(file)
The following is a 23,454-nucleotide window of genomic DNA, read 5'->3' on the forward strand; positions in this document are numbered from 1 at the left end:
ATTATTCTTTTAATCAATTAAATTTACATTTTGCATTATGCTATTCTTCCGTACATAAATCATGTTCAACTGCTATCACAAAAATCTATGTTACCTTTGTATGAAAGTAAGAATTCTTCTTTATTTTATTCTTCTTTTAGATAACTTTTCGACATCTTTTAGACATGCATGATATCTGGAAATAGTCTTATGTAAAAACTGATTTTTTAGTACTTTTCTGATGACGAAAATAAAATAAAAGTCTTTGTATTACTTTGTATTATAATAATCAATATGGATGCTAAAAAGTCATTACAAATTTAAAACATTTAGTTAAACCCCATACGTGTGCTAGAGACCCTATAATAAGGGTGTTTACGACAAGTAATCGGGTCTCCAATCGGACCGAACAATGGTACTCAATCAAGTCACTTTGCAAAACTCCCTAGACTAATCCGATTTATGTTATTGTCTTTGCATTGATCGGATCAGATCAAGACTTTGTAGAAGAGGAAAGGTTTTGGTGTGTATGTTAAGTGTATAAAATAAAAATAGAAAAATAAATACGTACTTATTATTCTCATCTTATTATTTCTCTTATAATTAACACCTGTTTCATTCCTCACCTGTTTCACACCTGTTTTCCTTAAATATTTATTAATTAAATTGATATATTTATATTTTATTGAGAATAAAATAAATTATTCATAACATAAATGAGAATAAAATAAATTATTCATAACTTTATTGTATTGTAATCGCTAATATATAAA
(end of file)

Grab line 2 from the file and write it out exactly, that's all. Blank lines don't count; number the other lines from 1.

ATTATTCTTTTAATCAATTAAATTTACATTTTGCATTATGCTATTCTTCCGTACATAAATCATGTTCAACTGCTATCACAAAAATCTATGTTACCTTTGTATGAAAGTAAGAATTCTTCTTTATTTTATTCTTCTTTTAGATAACTTTTCGACATCTTTTAGACATGCATGATATCTGGAAATAGTCTTATGTAAAAACTGATTTTTTAGTACTTTTCTGATGACGAAAATAAAATAAAAGTCTTTGTATTACTTTGTATTATAATAATCAATATGGATGCTAAAAAGTCATTACAAATTTAAAACATTTAGTTAAACCCCATACGTGTGCTAGAGACCCTATAATAAGGGTGTTTACGACAAGTAATCGGGTCTCCAATCGGACCGAACAATGGTACTCAATCAAGTCACTTTGCAAAACTCCCTAGACTAATCCGATTTATGTTATTGTCTTTGCATTGATCGGATCAGATCAAGACTTTGTAGAAGAGGAAAGGTTTTGGTGTGTATGTTAAGTGTATAAAATAAAAATAGAAAAATAAATACGTACTTATTATTCTCATCTTATTATTTCTCTTATAATTAACACCTGTTTCATTCCTCACCTGTTTCACACCTGTTTTCCTTAAATATTTATTAATTAAATTGATATATTTATATTTTATTGAGAATAAAATAAATTATTCATAACATAAATGAGAATAAAATAAATTATTCATAACTTTATTGTATTGTAATCGCTAATATATAAA